That water covers over 70 percent of the Earth’s surface, mostly within our oceans, is pretty commonly known. As divers, we spend a lot of time in the sea, or at the very least a lot of time dreaming about it. It’s estimated that we have only explored 5 percent of the ocean, which leaves us with a vast, watery gap in our knowledge. The more we know, the more we can protect and enjoy the oceans. With that in mind, I’ve gathered the following 16 facts, some of which I knew, and some that I only learned while researching this article. Set your memory to “record” and read on to find out 16 things nobody knows about the ocean.
1. Challenger Deep, the deepest known part of the ocean at 35,814 feet, is named after the HMSChallenger, a British Naval survey ship that undertook the first-ever global marine-research expedition.
2. The Pacific Ocean has the most coral because reef-building corals can’t tolerate waters under 64.4 Fahrenheit. The Pacific also boasts a larger surface area than all dry land put together, and contains just over 50 percent of all oceanic water. It’s shrinking at just over an inch a year, though, due to the effects of plate tectonics, so maybe in a few billion years I’ll need to change this article to say that the Atlantic is the biggest ocean.
3. The Pacific Ocean gets its name from Ferdinand Magellan, who called it Mar Pacifico in Portuguese, meaning “peaceful sea.” The Atlantic Ocean is named for Atlas, the Greek mythological titan who held the world on his shoulders.
4. Anchialine pools are landlocked bodies of water with subterranean connections to the oceans. These pools are very common throughout the world, but are especially common on the Big Island of Hawaii, as well as in Mexico’s Yucatan Peninsula, where they’re known as cenotes.
5. The longest mountain range on our planet is 90 percent underwater, and contains the highest number of active volcanoes. Called the mid-ocean ridge, this chain of mountains runs for over 40,000 miles along the planet’s tectonic plates. If you think of the planet as a baseball, this ridge would be the stitching.
6. The term “global sea level” actually represents an average and doesn’t mean that the oceans are all at one level; sea level can vary around the world even if we take out such factors as tides, rain and melt water. For example, the West Coast of the United States has a higher sea level than the East Coast.
7. The novel Wide Sargasso Sea by Jean Rhys actually has nothing to do with the Sargasso Sea. Named after Sargassum seaweed, this large area of water in the North Atlantic is also, sadly, home to the North Atlantic garbage patch, made up of non-biodegradable plastic, which is trapped here due to ocean currents.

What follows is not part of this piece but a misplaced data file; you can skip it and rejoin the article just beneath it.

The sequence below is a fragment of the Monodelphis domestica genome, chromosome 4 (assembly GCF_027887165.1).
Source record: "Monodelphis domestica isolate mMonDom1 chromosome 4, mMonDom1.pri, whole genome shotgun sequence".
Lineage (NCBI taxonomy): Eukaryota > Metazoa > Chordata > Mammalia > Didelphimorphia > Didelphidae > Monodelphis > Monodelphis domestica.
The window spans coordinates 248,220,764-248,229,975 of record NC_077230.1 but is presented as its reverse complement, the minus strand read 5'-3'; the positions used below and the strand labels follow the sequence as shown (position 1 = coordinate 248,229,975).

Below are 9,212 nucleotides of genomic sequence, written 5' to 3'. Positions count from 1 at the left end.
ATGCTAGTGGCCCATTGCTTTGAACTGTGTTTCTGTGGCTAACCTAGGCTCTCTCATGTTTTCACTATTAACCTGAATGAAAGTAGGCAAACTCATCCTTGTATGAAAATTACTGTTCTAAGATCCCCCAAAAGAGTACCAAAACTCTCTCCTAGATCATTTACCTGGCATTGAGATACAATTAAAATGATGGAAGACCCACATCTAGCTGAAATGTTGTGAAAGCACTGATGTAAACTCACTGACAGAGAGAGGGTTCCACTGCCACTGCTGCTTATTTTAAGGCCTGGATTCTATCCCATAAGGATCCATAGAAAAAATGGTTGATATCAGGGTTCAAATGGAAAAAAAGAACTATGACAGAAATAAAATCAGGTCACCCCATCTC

8. Seawater contains gold — a lot less than was previously thought, but at around 16,500 tons, using the conservative estimate, it’s still a lot of gold. But as that equates to around 10g/km³ don’t expect anyone to get rich quick off it just yet.
9. The Census of Marine Life currently estimates that there are around 250,000 species of marine life recorded, excluding microbes, with another 750,000 waiting to be described. Some scientists think number this to be much higher. If we include microbial life, it could be in the billions.
10. Had things gone to plan, the Titanic would have arrived in New York one week after leaving Southampton; a dolphin would take 103 hours and 49 minutes to cover the same distance at top speed; the average human swimmer would take 1,139 hours and 48 minutes. The Atlantic sailfish, the fastest fish in the ocean, would blow away the competition, completing the distance in 45 hours and 35 minutes if traveling at its top speed of 75 mph.
11. Many of us know that leatherback turtles get their name from the fact that, unlike all other sea turtles, they don’t have hard shells, but you may not know that they can grow up to 6 feet long and weigh almost 1 ton.
12. Though we all think of the ocean as blue, in fact the vast majority of the ocean is black, as after 3,280 feet (1,000 meters) virtually no light is available.
13. As the moon’s orbit increases each year by 1.5 inches and its gravitational pull is the cause of tides, over time (millions of years) this effect will wane and the oceans will have no tide.
14. The Arctic Ocean is the smallest ocean and also has the least salinity. If current global-warming trends continue, it is thought that this ocean may be ice-free by 2040 for the first time in human history. The additional fresh water will have major effects on ocean patterns and sea levels.
15. Of marine pollution, 80 percent comes from the land, and 80 percent of this marine debris is plastic. Noise pollution is also increasing, and we’ve yet to see the full extent of the damage this will cause. I’m sure most divers have already experienced noise pollution on a personal level when dive guides festooned with clanking equipment and tank bangers happily tap away upon their tanks.
16. My final insight is one that unfortunately I think not many seem to acknowledge: The ocean belongs to no corporation, government or individual. We are all guests and should treat it with respect.